In the prime-boost immunization study, rLaSota/wt.S provided significant protection in terms of alleviation of clinical signs and reduction of tracheal viral shedding after IBV challenge. However, rLaSota/S(Y1145A) + Fct12 and rLaSota/SΔct + Fct12 provided only protection against the clinical disease but did not significantly decrease the tracheal viral shedding. This could be because the IBV S protein in case of rLaSota/wt.S elicited more effective cell mediated immune response, which is crucial for clearance of the IBV from the respiratory tract [1, 51, 52, 53, 54] and also it has been reported that the humoral antibody titer does not correlate with the resistance to respiratory infection [1, 55, 56]. Another possible explanation is that the modifications done in the S protein of IBV in rLaSota/S(Y1145A) + Fct12 and in LaSota/SΔct + Fct12 could have changed the conformation of the IBV S protein and/or rendered loss of critical T cell epitopes necessary for effective blocking of IBV infection. Our results suggest that wild type S protein of IBV is the best protective antigen. Any modification to the S protein can affect the protective efficacy of the protein.
Notably, the rLaSota/wt.S provided significant protection against IBV challenge in the prime-boost vaccination experiment even though the challenge dose was increased to 105.2 EID50 per bird. This indicates that the prime-boost vaccination strategy can provide a protective immune response against a high dose IBV challenge. There is also a need to investigate further if single-dose vaccination of chickens at older age (2-week and older) may be enough to provide a protective immune response against IBV challenge due to the well-developed immune system at this age .
The ELISA results showed that rLaSota/wt.S did not produce significant increase in the IBV-specific serum antibody titers. On the other hand, the rLaSota/S(Y1145A) + Fct12 and rLaSota/SΔct + Fct12 showed a significant increase in the IBV-specific antibody titers. A possible explanation is that the surface expression of the IBV S protein and its incorporation into the NDV virion, in case of rLaSota/S(Y1145A) + Fct12 and rLaSota/SΔct + Fct12 elicited much stronger humoral immune response compared to the rLaSota/wt.S which showed only intracellular expression of the S protein. Moreover, coating the ELISA plates with an inactivated whole IBV could have also increased the detection threshold of the IBV-specific humoral antibodies which were raised against S protein alone. Similarly, Eldemery and coworkers reported a higher level of antibodies against IBV S protein when S-ectodomain-coated-ELISA plates were used compared to whole-virus-coated-plates .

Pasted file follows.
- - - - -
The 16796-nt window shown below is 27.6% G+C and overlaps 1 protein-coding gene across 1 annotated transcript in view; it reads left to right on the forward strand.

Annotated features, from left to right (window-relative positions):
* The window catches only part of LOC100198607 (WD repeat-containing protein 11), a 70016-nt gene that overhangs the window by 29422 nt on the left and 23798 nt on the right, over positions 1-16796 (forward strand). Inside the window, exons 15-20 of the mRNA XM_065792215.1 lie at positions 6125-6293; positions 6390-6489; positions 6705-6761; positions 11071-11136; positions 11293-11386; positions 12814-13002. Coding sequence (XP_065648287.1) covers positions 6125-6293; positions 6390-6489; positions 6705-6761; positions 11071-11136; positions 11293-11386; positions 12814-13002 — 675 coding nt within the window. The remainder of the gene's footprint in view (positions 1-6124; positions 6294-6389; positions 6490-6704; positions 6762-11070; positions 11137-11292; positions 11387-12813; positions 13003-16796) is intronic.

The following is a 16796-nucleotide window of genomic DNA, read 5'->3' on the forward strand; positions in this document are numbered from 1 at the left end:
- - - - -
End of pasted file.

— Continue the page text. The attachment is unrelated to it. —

In summary, recombinant NDV strain LaSota expressing three different forms of the chicken-codon-optimized S protein of a prevalent Egyptian IBV variant strain were generated and evaluated for use as bivalent vaccines in Egypt. This study confirmed and extended the work of Shirvani et al.  that the whole S protein is the antigen of choice for generating an efficient vectored IBV vaccine. Our results showed that any modification to the S protein can affect its protective efficacy. Our results further showed that recombinant NDV expressing the wild type S protein of an Egyptian variant strain (rLaSota/wt.S) provided protection from clinical disease against a prevalent Egyptian variant strain of IBV and reduced virus shedding (prime-boost immunization), indicating that this vaccine candidate has the potential for controlling IBV in Egypt. Furthermore, NDV-vectored IBV vaccine will protect both IBV and NDV. This vaccine will also benefit countries neighboring to Egypt, where antigenically similar IBV strains are prevalent. Thus, suggesting that similar NDV-vectored vaccines can be engineered for use against circulating IBV strains in other geographical regions.
The authors declare that they have no competing interests.
HHA and SKS: designed the study; HHA: performed cloning, rescue and in vitro characterization of NDV vectored IBV vaccines; MFE: provided the Egyptian IBV strain; SKK, MAA, SZ, AHE: provided scientific input for the study, HHA and SKS: wrote the manuscript; HHA, AP, BPV: conducted the animal experiments; SKS: supervised the study and revised the final manuscript. All authors read and approved the final manuscript.
We thank Dr Laura Sanglas, Takele Yazew and all members of Dr Samal’s laboratory for their technical assistance.
Ethics approval and consent to participate
All animals used in this study were housed and cared for in accordance with the Institutional Animal Care and Use Committee (IACUC), University of Maryland College Park approved protocols.
Hassanein Abozeid is supported by the Cultural Affairs and Mission Sector, Ministry of Higher Education and Scientific Research, Egypt.
Springer Nature remains neutral with regard to jurisdictional claims in published maps and institutional affiliations.